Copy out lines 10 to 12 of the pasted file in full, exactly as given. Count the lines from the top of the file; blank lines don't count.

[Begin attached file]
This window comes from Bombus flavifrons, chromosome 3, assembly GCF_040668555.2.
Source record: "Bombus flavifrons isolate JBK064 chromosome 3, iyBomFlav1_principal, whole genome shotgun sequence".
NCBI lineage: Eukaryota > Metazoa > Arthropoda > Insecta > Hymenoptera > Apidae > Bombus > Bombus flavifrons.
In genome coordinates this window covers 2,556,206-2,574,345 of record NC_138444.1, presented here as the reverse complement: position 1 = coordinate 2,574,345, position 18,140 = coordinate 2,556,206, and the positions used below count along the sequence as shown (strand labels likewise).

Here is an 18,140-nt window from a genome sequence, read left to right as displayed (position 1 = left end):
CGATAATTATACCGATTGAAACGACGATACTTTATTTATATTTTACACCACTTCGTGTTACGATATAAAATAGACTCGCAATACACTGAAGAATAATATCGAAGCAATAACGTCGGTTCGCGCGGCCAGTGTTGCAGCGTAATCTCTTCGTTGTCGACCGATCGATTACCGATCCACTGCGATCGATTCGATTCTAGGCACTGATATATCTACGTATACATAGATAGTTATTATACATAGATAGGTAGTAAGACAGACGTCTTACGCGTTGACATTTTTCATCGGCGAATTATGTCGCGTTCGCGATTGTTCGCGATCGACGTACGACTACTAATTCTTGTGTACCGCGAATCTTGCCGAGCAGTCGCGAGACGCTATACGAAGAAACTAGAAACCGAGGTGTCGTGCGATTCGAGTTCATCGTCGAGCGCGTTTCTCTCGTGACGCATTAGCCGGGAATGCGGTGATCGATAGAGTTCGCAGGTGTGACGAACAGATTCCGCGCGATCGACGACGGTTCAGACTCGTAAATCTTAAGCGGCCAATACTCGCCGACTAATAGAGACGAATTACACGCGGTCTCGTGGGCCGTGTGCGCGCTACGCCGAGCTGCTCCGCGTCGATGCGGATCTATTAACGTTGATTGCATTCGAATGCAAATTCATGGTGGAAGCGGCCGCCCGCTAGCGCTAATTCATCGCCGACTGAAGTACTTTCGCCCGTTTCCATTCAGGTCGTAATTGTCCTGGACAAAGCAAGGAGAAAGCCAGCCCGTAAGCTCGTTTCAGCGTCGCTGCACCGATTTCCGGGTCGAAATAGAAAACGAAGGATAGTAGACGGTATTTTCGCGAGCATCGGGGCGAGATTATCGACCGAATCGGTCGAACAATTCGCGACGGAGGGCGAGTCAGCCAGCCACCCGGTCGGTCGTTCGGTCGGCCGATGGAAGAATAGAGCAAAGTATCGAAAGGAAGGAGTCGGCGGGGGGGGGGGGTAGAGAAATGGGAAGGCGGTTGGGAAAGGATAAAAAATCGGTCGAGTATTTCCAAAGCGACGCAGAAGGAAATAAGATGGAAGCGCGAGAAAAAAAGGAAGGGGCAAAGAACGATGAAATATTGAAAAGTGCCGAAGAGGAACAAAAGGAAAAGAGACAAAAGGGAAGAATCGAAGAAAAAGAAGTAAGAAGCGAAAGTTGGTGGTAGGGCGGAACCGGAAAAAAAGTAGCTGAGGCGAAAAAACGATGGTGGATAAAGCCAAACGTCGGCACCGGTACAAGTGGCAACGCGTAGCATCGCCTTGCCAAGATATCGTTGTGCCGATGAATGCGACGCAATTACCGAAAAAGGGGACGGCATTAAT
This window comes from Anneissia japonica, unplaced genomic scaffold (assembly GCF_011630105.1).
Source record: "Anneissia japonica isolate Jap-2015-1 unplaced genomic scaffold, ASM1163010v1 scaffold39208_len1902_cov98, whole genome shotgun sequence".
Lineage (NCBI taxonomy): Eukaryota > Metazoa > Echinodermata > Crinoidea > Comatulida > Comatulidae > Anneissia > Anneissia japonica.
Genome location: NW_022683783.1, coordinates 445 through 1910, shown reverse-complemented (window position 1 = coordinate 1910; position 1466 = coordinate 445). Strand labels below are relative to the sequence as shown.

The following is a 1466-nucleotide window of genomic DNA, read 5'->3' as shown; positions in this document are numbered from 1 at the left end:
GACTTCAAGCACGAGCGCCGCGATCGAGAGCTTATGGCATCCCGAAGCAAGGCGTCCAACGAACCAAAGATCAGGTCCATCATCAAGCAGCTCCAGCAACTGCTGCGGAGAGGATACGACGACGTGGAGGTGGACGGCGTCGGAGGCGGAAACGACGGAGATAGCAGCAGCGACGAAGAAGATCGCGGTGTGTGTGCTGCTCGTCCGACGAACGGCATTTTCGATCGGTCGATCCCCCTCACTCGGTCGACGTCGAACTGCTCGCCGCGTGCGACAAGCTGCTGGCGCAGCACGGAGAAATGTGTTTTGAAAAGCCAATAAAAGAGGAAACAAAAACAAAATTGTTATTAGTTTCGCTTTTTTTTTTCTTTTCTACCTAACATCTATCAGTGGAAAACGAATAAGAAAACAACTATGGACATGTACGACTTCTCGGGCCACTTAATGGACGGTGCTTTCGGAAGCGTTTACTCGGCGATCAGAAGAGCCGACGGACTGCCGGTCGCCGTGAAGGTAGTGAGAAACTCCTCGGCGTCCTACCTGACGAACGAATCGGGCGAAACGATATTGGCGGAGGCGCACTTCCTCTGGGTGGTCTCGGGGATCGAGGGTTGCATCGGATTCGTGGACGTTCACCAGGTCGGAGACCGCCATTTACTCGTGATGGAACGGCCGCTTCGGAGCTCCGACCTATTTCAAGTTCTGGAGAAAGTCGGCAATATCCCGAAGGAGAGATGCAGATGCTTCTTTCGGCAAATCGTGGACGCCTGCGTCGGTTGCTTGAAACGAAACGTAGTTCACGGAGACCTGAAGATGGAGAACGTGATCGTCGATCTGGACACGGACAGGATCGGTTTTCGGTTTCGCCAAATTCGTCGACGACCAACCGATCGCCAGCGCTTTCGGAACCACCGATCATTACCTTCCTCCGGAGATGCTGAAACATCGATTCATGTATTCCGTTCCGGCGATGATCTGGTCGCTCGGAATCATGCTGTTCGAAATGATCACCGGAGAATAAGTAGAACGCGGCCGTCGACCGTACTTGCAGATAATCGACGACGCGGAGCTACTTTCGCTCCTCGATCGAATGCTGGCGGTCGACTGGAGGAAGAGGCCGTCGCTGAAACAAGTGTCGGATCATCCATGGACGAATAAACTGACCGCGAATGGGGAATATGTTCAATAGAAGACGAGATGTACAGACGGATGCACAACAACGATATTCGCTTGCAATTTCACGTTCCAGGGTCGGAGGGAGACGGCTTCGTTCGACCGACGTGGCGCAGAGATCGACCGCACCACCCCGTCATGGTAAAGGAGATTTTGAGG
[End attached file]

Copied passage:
Genome location: NW_022683783.1, coordinates 445 through 1910, shown reverse-complemented (window position 1 = coordinate 1910; position 1466 = coordinate 445). Strand labels below are relative to the sequence as shown.

The following is a 1466-nucleotide window of genomic DNA, read 5'->3' as shown; positions in this document are numbered from 1 at the left end:
GACTTCAAGCACGAGCGCCGCGATCGAGAGCTTATGGCATCCCGAAGCAAGGCGTCCAACGAACCAAAGATCAGGTCCATCATCAAGCAGCTCCAGCAACTGCTGCGGAGAGGATACGACGACGTGGAGGTGGACGGCGTCGGAGGCGGAAACGACGGAGATAGCAGCAGCGACGAAGAAGATCGCGGTGTGTGTGCTGCTCGTCCGACGAACGGCATTTTCGATCGGTCGATCCCCCTCACTCGGTCGACGTCGAACTGCTCGCCGCGTGCGACAAGCTGCTGGCGCAGCACGGAGAAATGTGTTTTGAAAAGCCAATAAAAGAGGAAACAAAAACAAAATTGTTATTAGTTTCGCTTTTTTTTTTCTTTTCTACCTAACATCTATCAGTGGAAAACGAATAAGAAAACAACTATGGACATGTACGACTTCTCGGGCCACTTAATGGACGGTGCTTTCGGAAGCGTTTACTCGGCGATCAGAAGAGCCGACGGACTGCCGGTCGCCGTGAAGGTAGTGAGAAACTCCTCGGCGTCCTACCTGACGAACGAATCGGGCGAAACGATATTGGCGGAGGCGCACTTCCTCTGGGTGGTCTCGGGGATCGAGGGTTGCATCGGATTCGTGGACGTTCACCAGGTCGGAGACCGCCATTTACTCGTGATGGAACGGCCGCTTCGGAGCTCCGACCTATTTCAAGTTCTGGAGAAAGTCGGCAATATCCCGAAGGAGAGATGCAGATGCTTCTTTCGGCAAATCGTGGACGCCTGCGTCGGTTGCTTGAAACGAAACGTAGTTCACGGAGACCTGAAGATGGAGAACGTGATCGTCGATCTGGACACGGACAGGATCGGTTTTCGGTTTCGCCAAATTCGTCGACGACCAACCGATCGCCAGCGCTTTCGGAACCACCGATCATTACCTTCCTCCGGAGATGCTGAAACATCGATTCATGTATTCCGTTCCGGCGATGATCTGGTCGCTCGGAATCATGCTGTTCGAAATGATCACCGGAGAATAAGTAGAACGCGGCCGTCGACCGTACTTGCAGATAATCGACGACGCGGAGCTACTTTCGCTCCTCGATCGAATGCTGGCGGTCGACTGGAGGAAGAGGCCGTCGCTGAAACAAGTGTCGGATCATCCATGGACGAATAAACTGACCGCGAATGGGGAATATGTTCAATAGAAGACGAGATGTACAGACGGATGCACAACAACGATATTCGCTTGCAATTTCACGTTCCAGGGTCGGAGGGAGACGGCTTCGTTCGACCGACGTGGCGCAGAGATCGACCGCACCACCCCGTCATGGTAAAGGAGATTTTGAGG